Leveraging data analytics to improve outpatient healthcare operations
Author(s)Hu, Michael,Ph.D.Massachusetts Institute of Technology.
Massachusetts Institute of Technology. Operations Research Center.
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Healthcare reform in the United States has received significant attention from the public, physicians, health administrators, and insurance payors. The important policy discussions surrounding healthcare reform have a wide-reaching impact, and often require quantitative data and analytics to support successful changes. This thesis studies a number of burning healthcare problems and offers actionable insights driven by data and analytics. In Chapter 2, we examine the effect of the EHR phenomenon and how it has fundamentally transformed physicians' work. While these computer systems are designed in part to streamline workflows and increase employee efficiency, physician experiences are often the exact opposite. Instead of having more face-to-face time seeing their patients, physicians are forced to spend the majority of their time completing EHR tasks.In this chapter, we establish rigorous, quantitative methods for measuring and analyzing this problem to help health systems curb the exploding population of burned out physicians. In Chapter 3, we demonstrate how the methods established in Chapter 2 can also be used to predict physician workload, which may assist in the design of physician compensation models. While health systems are shifting away from fee-for-service payment schemes, alternative payment schemes often encounter significant implementation challenges. There are many open questions that need to be resolved before these new payment schemes can achieve widespread adoption. In this chapter, we address one such question, which involves how to properly risk adjust for different patient populations. We leverage the techniques from Chapter 2 to measure the workload imposed on physicians by individual patients.This enables us to subsequently develop a risk adjustment model that substantially outperforms existing risk adjustment methods in determining the physician workload associated with managing different patient populations. In Chapter 4, we examine the problem of relaxing hospital capacity. Many hospitals frequently operate close to full-capacity which poses serious safety concerns. Most attempted solutions in this space focus on inpatient interventions such as optimizing patient flow and surgery schedules. In contrast to this, we propose an approach based on changes in the longitudinal care delivered by ambulatory services, specifically for the treatment of heart failure patients. Lastly, in Chapter 5, we develop a new modeling framework for real-time appointment scheduling.While others have applied existing algorithms from online binpacking to solve this problem, our modeling framework leverages unique aspects of appointment scheduling to further optimize scheduling decisions and reduce resource requirements. In doing so, we demonstrate that our modeling framework generalizes the classical bin-packing framework thereby enabling a potentially larger number of problems to be studied using similar techniques.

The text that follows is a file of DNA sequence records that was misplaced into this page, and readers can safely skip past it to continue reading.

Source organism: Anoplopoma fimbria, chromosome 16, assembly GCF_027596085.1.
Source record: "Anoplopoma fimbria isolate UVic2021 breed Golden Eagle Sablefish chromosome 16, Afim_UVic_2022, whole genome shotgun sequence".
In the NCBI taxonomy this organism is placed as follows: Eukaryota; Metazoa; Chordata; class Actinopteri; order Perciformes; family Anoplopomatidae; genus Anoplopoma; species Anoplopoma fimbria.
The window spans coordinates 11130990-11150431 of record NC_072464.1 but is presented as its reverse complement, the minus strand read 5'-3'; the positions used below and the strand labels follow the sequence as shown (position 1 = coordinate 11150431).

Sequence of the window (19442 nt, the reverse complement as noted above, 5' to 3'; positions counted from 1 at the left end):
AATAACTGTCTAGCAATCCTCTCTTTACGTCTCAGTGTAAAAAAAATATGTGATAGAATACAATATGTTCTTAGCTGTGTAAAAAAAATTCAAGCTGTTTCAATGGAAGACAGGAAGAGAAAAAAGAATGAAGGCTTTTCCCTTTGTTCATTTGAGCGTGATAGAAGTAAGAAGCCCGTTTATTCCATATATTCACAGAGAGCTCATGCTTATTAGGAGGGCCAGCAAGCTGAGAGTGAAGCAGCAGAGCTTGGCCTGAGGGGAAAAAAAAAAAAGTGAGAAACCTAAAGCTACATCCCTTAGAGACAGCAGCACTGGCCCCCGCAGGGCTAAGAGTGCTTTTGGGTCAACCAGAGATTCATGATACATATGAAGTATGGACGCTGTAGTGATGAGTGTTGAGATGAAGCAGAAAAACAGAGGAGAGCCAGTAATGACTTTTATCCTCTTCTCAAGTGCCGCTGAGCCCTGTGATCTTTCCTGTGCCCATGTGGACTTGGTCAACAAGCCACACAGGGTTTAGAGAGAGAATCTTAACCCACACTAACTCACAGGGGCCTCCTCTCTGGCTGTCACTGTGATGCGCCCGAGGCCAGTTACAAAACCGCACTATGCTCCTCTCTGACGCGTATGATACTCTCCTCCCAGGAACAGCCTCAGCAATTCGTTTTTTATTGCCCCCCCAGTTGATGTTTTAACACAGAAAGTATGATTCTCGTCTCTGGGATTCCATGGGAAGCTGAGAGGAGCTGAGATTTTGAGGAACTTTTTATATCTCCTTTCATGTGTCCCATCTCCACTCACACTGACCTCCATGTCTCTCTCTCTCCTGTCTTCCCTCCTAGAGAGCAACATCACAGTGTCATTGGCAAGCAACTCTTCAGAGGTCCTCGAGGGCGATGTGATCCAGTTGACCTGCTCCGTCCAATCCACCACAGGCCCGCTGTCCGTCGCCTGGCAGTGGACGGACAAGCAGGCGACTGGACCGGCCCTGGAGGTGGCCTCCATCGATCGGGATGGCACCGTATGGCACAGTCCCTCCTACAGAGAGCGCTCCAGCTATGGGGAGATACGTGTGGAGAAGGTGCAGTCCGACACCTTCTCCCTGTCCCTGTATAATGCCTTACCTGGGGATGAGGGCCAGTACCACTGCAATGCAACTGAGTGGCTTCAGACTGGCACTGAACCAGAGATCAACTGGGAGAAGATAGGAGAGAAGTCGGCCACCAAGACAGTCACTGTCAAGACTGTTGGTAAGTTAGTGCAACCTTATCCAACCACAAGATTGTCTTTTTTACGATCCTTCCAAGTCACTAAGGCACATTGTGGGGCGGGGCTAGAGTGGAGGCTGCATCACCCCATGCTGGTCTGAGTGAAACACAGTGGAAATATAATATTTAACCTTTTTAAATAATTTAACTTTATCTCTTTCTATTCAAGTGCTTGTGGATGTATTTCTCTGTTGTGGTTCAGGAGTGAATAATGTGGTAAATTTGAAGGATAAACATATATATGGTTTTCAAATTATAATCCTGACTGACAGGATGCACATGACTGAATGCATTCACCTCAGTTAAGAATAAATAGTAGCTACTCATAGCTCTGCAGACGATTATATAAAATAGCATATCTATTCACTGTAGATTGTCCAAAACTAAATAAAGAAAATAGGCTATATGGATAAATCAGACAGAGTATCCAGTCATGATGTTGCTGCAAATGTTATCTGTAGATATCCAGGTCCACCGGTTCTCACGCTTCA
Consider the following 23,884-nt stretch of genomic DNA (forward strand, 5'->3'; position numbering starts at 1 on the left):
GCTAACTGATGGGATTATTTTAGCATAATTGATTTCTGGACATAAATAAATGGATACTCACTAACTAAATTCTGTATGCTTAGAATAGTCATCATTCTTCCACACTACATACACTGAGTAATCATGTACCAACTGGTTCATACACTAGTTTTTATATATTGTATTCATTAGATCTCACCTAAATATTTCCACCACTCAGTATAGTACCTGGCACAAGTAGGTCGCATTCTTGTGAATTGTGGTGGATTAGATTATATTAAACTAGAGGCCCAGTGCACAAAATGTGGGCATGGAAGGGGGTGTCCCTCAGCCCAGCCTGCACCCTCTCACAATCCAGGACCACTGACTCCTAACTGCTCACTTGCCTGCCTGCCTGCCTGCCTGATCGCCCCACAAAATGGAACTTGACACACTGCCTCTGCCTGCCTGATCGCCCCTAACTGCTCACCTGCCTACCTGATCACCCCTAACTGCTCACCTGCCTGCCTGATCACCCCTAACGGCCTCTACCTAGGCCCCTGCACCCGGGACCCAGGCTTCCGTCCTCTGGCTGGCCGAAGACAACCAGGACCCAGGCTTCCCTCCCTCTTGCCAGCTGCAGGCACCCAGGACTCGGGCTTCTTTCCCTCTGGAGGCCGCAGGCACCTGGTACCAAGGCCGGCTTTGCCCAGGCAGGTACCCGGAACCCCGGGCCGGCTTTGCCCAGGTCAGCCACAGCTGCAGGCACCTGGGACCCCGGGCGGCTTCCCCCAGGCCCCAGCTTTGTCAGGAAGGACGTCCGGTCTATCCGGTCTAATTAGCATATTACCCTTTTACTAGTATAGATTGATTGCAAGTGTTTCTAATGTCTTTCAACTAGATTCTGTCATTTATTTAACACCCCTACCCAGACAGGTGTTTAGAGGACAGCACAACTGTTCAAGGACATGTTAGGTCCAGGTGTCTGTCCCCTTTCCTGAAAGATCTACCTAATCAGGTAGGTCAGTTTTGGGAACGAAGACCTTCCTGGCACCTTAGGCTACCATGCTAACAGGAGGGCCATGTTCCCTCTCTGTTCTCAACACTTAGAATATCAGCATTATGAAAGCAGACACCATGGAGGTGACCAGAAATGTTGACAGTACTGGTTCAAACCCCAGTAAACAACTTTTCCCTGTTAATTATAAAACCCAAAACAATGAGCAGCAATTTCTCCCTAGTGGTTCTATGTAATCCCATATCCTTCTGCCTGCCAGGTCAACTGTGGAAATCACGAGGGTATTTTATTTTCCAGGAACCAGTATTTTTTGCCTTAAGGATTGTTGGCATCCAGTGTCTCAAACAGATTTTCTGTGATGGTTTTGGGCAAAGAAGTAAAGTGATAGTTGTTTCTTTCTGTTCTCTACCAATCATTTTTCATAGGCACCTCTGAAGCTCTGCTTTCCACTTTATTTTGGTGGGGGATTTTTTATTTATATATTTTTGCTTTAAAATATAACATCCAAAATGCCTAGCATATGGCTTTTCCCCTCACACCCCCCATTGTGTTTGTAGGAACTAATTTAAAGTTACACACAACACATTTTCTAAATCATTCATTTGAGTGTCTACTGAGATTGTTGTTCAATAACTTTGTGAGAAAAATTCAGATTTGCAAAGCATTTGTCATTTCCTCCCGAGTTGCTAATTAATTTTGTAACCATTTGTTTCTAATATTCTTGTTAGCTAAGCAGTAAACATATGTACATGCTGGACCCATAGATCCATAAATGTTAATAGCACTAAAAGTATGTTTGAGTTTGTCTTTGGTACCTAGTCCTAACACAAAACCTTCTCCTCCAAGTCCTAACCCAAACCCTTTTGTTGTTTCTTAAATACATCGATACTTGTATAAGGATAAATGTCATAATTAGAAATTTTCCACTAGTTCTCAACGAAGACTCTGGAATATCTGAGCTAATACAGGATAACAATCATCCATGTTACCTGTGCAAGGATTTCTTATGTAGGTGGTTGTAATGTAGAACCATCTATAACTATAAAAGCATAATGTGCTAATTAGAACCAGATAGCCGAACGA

This electronic version was submitted by the student author. The certified thesis is available in the Institute Archives and Special Collections.Thesis: Ph. D., Massachusetts Institute of Technology, Sloan School of Management, Operations Research Center, 2020Cataloged from student-submitted PDF of thesis.Includes bibliographical references (pages 147-158).
DepartmentMassachusetts Institute of Technology. Operations Research Center
Massachusetts Institute of Technology
Operations Research Center.